Preparing the new ground

By Elton Camp

Creating a “new ground” converted unproductive, wooded land to use for crops. The first step in the months-long process was to kill the trees.

“Boys, go ov’er thar whar we’se puttin’ th’ new ground ’n’ git started on girdlin’ th’ trees,” Milas directed.

Tree girdling kills trees in place. It works best if done before leaves come out in springtime. The boys, carrying axes, trudged to the new ground and cut away deep sections of bark all the way around the trunks. Food from the leaves moves downward through the tissue underneath the bark. Without food, the roots die, and then the entire tree. Sprouts from below the girdled area must be kept cut for quickest results.

“This shore ez hard work,” Howard complained. He frowned as he rubbed his aching arm and shoulder muscles.

The job brought another problem: red bugs, also called chiggers. The mites cause a red, inflamed, intensely-itching area each place they attach to the skin.

“Maw, kin we have sum butter?” the woodsmen asked before bedtime. “Redbugs has kivered us up.”

The salted butter smothered the mites, thus shortening the duration of the irritating symptoms.

The task continued off and on over a period of several weeks. The following spring, most trees didn’t put on leaves. The bare branches and trunks slowly dried.

“As y’u has time, start clearin’ th’ underbresh,” Milas said. “We kin have th’ new ground reddy fer plantin’ by next sprang.”

He knew that the uncultivated, rich soil would produce abundantly for a time. It was worth the extra work, especially since he didn’t have to do it himself.

The boys cut the smaller bushes and young trees to the ground and gathered them into high piles to dry. In a few weeks the family had multiple fires burning day and night in the new ground.

“Go stoke up th’ fars,” Milas instructed when the flames began to burn low.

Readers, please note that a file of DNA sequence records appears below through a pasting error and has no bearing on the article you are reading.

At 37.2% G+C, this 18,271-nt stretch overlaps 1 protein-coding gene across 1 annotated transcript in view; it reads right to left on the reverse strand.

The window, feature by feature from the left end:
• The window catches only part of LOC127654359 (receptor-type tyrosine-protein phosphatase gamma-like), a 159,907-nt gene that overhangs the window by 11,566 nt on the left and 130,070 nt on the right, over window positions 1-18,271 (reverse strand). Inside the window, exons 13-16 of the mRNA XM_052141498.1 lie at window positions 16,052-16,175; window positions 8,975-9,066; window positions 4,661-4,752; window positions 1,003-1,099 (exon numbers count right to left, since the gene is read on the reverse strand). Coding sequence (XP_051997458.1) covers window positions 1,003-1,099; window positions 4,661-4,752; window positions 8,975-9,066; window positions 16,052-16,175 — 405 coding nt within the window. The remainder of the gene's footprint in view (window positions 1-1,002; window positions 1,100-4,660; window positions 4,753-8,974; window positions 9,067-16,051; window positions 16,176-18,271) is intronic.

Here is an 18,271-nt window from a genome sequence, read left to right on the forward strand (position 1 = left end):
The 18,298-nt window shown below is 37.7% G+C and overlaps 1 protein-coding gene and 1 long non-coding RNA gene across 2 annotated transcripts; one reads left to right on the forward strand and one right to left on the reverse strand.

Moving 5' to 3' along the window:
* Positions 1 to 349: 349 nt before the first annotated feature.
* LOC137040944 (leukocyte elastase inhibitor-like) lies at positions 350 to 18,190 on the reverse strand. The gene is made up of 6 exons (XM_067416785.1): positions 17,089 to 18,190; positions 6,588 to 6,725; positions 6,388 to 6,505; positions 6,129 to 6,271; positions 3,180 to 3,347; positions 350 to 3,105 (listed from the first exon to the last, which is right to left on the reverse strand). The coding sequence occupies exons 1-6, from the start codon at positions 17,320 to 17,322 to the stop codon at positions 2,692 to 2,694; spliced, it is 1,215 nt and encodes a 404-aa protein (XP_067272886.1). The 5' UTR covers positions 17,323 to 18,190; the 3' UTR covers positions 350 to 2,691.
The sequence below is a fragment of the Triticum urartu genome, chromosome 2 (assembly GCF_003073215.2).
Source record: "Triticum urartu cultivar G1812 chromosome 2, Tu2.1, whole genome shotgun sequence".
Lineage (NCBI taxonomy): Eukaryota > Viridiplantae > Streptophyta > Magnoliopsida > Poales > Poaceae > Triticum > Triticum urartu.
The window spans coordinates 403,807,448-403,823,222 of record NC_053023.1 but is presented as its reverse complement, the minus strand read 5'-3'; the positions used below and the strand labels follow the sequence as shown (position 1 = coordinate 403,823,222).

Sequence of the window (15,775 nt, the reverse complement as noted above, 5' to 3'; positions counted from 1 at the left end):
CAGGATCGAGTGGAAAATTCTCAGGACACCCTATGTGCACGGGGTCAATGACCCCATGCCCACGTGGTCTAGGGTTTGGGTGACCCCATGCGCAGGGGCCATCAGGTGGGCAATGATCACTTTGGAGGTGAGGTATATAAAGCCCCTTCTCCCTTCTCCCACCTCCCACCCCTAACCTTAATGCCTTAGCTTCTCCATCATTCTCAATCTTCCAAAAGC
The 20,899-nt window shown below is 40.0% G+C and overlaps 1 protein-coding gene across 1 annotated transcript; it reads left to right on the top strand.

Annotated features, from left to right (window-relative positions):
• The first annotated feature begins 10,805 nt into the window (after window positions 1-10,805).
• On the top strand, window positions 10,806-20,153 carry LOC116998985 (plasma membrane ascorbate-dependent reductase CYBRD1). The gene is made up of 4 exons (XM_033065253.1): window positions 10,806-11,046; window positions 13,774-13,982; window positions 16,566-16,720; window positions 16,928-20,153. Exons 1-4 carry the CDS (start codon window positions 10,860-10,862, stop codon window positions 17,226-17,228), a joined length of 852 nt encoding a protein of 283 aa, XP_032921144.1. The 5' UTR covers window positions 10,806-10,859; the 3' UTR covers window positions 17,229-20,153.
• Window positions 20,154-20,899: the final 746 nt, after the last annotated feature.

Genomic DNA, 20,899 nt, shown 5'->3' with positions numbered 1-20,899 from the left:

The fires burned out in the center where the heat was most intense. The boys slid or tossed unburned wood from the edges of the piles onto the glowing beds of red coals. The heat quickly ignited them. After several such stokings, the piles were reduced to white ash.

The first plowing of a new ground brought its own challenges. Roots were the main problem. With about as much of a tree below ground as above, the soil was matted with them. The plow stopped with a jerk whenever it hit a particularly large root. The plowman could be thrown with force against the plow stock.

“Ow, thet hurt,” Albert complained. He rubbed his bruised chest where it’d hit the bar between the plow handles.

He didn’t have to order the mule to wait. It’d learned that it was futile to pull against such resistance. Albert kept the animal backing up and making repeated attempts until he could position the plow so that it cut through the root. After the first season, the plowing would be far easier.

Yellowjacket nests were a constant danger. The stinging insects built extensive underground homes with small, round openings. The nest wasn’t seen or disturbed until the plow cut into it. This brought a swarm of the angry yellowjackets seeking to defend their domain. The wasps directed their stings to the nearest target with skin thin enough to penetrate–the unfortunate plowman.

“Yaller-jackets!” Albert hollered as the insects covered his face, neck and hands. They stung furiously and repeatedly.

He abandoned the mule and ran to the creek. The wasps continued to sting. Only when he’d coated himself with mud and water did the attack abate. He hated breaking up a new ground. The only comfort he got from the painful stings was that his paw would have one of the other boys take over the plowing for a day or two.